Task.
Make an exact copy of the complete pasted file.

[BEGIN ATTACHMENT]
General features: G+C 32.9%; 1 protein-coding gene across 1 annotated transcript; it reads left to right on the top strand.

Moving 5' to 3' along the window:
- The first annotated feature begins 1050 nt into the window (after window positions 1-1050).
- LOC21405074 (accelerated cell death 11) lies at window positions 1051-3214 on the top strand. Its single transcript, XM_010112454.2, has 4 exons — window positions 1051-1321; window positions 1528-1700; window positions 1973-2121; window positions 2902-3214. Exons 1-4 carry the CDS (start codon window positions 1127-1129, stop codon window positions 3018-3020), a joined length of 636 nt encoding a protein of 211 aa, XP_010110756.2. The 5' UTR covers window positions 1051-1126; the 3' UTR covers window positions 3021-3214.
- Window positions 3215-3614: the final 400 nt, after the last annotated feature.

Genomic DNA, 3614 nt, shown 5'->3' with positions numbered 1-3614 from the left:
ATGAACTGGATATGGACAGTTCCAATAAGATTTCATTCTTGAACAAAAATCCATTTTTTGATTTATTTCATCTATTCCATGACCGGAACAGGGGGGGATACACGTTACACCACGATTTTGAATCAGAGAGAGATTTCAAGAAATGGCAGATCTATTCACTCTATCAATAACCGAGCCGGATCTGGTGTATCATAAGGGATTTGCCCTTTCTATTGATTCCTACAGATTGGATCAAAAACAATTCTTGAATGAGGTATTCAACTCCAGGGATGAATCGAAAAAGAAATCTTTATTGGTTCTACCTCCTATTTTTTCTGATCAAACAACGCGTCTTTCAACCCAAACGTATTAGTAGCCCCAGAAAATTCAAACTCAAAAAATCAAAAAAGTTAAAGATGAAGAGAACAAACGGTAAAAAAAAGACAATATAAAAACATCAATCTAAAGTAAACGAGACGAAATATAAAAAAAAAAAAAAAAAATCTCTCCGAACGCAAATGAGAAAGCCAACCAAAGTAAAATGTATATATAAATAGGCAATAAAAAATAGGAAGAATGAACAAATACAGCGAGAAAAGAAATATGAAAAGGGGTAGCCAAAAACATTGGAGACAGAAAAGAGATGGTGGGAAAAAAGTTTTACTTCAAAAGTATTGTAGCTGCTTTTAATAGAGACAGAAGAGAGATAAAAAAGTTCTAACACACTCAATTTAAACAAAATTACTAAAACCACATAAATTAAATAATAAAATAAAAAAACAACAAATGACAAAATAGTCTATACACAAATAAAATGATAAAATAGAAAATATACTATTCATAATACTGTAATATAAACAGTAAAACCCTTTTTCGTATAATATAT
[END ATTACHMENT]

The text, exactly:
General features: G+C 32.9%; 1 protein-coding gene across 1 annotated transcript; it reads left to right on the top strand.

Moving 5' to 3' along the window:
- The first annotated feature begins 1050 nt into the window (after window positions 1-1050).
- LOC21405074 (accelerated cell death 11) lies at window positions 1051-3214 on the top strand. Its single transcript, XM_010112454.2, has 4 exons — window positions 1051-1321; window positions 1528-1700; window positions 1973-2121; window positions 2902-3214. Exons 1-4 carry the CDS (start codon window positions 1127-1129, stop codon window positions 3018-3020), a joined length of 636 nt encoding a protein of 211 aa, XP_010110756.2. The 5' UTR covers window positions 1051-1126; the 3' UTR covers window positions 3021-3214.
- Window positions 3215-3614: the final 400 nt, after the last annotated feature.

Genomic DNA, 3614 nt, shown 5'->3' with positions numbered 1-3614 from the left:
ATGAACTGGATATGGACAGTTCCAATAAGATTTCATTCTTGAACAAAAATCCATTTTTTGATTTATTTCATCTATTCCATGACCGGAACAGGGGGGGATACACGTTACACCACGATTTTGAATCAGAGAGAGATTTCAAGAAATGGCAGATCTATTCACTCTATCAATAACCGAGCCGGATCTGGTGTATCATAAGGGATTTGCCCTTTCTATTGATTCCTACAGATTGGATCAAAAACAATTCTTGAATGAGGTATTCAACTCCAGGGATGAATCGAAAAAGAAATCTTTATTGGTTCTACCTCCTATTTTTTCTGATCAAACAACGCGTCTTTCAACCCAAACGTATTAGTAGCCCCAGAAAATTCAAACTCAAAAAATCAAAAAAGTTAAAGATGAAGAGAACAAACGGTAAAAAAAAGACAATATAAAAACATCAATCTAAAGTAAACGAGACGAAATATAAAAAAAAAAAAAAAAAATCTCTCCGAACGCAAATGAGAAAGCCAACCAAAGTAAAATGTATATATAAATAGGCAATAAAAAATAGGAAGAATGAACAAATACAGCGAGAAAAGAAATATGAAAAGGGGTAGCCAAAAACATTGGAGACAGAAAAGAGATGGTGGGAAAAAAGTTTTACTTCAAAAGTATTGTAGCTGCTTTTAATAGAGACAGAAGAGAGATAAAAAAGTTCTAACACACTCAATTTAAACAAAATTACTAAAACCACATAAATTAAATAATAAAATAAAAAAACAACAAATGACAAAATAGTCTATACACAAATAAAATGATAAAATAGAAAATATACTATTCATAATACTGTAATATAAACAGTAAAACCCTTTTTCGTATAATATAT